Song: 5/10 Video: 3/10

An Ok song that sounds like Suede-on-speed, with a better video that features the band merely performing in front of a sixties wallpaper backdrop. Many varieties of quick-cut editing are employed, and some split-second text appears infrequently on screen.
Song: 5/10 Video: 5/10

For Tomorrow
The video has a hazy American-filmed look to it, even though it is clearly filmed in Trafalgar Square. Shot in black and white, For Tomorrow is a hint that perhaps the Essex boys are starting to become slightly more inspired with their visuals. The song isn’t bad, but still lacks that Blur trademark. Shown in non-anamorphic 1.66:1 widescreen.
Song: 5/10 Video: 7/10

Chemical World
A nice looking and colourful video, with various settings around the countryside, although the feel of the video is actually fairly uninspired, both in action and pacing. The song suggests that Blur are nearly there, but not quite yet.
Song: 6/10 Video: 6/10

Sunday Sunday
Finally, a video that demonstrates Blur’s wit and clever writing, with a sharp, primary-colour driven video showing the boys living in a caravan in urban London.
Song: 6/10 Video: 6/10

Girls And Boys
This is it! Chapter 8! This is where the action explodes, and the tremendously catchy Girls And Boys is backed with a cheap, smutty looking collage of club 18-30 holidays with the boys prancing around singing in the foreground. A great, legendary nineties song, with a memorable video.
Song: 8/10 Video: 8/10

Blur’s best video, and the most famous, complete with classic Phil Daniels monologues and Albarn’s great/funny miming in front of camera. The colours are vibrant, and the world created on camera is pure Blur at their best. The album Parklife should be a feature of everyone’s collection.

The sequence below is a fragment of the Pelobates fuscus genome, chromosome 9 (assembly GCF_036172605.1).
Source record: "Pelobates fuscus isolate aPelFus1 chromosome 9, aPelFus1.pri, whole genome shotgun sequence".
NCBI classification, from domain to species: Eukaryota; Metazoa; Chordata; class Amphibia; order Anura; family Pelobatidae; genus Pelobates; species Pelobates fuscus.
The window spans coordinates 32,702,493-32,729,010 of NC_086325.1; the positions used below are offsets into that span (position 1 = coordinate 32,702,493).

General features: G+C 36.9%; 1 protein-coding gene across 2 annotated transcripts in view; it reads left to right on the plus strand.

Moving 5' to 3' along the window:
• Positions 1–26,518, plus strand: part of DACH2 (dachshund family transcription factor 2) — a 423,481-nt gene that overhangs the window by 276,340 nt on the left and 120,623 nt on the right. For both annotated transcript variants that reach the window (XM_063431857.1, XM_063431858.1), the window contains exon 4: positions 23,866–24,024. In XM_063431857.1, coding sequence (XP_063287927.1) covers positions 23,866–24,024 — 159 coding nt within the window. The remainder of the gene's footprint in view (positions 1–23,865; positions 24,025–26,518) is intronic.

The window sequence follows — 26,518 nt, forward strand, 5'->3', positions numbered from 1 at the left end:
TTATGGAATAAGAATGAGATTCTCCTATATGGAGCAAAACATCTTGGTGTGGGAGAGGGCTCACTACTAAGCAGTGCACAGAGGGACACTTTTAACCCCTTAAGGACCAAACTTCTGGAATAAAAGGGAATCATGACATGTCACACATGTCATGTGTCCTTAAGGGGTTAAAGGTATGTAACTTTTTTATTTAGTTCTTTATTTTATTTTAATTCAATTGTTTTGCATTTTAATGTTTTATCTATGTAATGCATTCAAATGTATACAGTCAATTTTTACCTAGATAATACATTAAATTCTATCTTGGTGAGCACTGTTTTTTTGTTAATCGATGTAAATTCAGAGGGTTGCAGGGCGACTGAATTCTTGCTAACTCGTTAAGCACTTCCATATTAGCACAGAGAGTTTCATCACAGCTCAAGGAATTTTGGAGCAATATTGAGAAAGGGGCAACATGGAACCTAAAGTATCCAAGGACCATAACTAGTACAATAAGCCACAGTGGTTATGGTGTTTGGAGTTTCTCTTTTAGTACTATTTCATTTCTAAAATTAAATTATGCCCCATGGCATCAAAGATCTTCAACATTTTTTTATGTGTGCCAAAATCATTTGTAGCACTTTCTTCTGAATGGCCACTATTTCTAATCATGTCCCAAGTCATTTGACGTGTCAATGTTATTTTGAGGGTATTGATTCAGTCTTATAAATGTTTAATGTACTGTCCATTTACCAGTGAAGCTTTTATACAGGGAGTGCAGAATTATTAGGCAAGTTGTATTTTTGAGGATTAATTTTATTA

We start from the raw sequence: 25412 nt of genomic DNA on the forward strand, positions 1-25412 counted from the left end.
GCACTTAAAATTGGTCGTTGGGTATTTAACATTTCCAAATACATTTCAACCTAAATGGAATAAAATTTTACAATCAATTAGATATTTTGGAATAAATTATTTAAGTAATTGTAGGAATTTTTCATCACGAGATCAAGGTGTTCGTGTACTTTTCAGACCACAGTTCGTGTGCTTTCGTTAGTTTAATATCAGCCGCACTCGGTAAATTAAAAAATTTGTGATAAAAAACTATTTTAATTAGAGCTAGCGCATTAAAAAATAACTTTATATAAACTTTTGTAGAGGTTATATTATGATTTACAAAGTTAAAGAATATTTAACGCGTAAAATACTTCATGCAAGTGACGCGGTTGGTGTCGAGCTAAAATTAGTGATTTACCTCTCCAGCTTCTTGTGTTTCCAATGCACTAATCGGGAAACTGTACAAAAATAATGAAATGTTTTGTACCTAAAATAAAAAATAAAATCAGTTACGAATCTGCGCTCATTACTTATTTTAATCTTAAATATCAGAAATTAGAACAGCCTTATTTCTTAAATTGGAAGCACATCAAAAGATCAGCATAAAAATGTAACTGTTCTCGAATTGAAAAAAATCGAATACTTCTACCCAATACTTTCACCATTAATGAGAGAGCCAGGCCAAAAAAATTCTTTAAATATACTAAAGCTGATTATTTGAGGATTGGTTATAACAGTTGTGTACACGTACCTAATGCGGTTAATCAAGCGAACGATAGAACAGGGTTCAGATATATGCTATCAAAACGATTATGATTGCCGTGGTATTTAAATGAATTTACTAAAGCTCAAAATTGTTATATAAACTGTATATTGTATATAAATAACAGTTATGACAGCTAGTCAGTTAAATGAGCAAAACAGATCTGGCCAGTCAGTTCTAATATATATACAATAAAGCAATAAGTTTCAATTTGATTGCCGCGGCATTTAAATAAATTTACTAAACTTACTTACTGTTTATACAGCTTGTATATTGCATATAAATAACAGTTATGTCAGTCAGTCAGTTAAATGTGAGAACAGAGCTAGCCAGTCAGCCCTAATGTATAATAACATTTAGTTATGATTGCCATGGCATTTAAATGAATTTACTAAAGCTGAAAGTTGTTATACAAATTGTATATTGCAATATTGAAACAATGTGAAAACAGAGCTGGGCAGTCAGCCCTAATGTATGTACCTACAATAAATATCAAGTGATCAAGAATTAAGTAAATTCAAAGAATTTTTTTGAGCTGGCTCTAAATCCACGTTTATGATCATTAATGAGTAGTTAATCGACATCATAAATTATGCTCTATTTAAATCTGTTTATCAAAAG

Song: 8/10 Video: 10/10

To The End
The most self-assured and mature of Blur’s song, To The End is a rare, poignant gem that is extremely moving and brilliantly produced. The black-and-white video that accompanies pays much to the surrealistic European bourgeois existence, but is inspired if bizarre.
Song: 10/10 Video: 8/10

End Of The Century
Not the single version, but a live performance recorded at the ‘Ally Pally’, with multi-angled edit of Albarn crowd-diving, the song is one of the pinnacles of the Parklife album, and is performed well live, even if the sound is slightly tinny.
Song: 8/10 Video: 7/10

Country House
This is good evidence of a band being too successful and letting their visual self-indulgences cloud their music videos. The video is essentially the band goofing around, with the help of Keith Allen, who just seems to be everywhere at the moment, and George Dawes from Shooting Stars. The song is very catchy, and will be remembered mostly for beating Oasis’ Roll With It to Number One in the famous chart battle.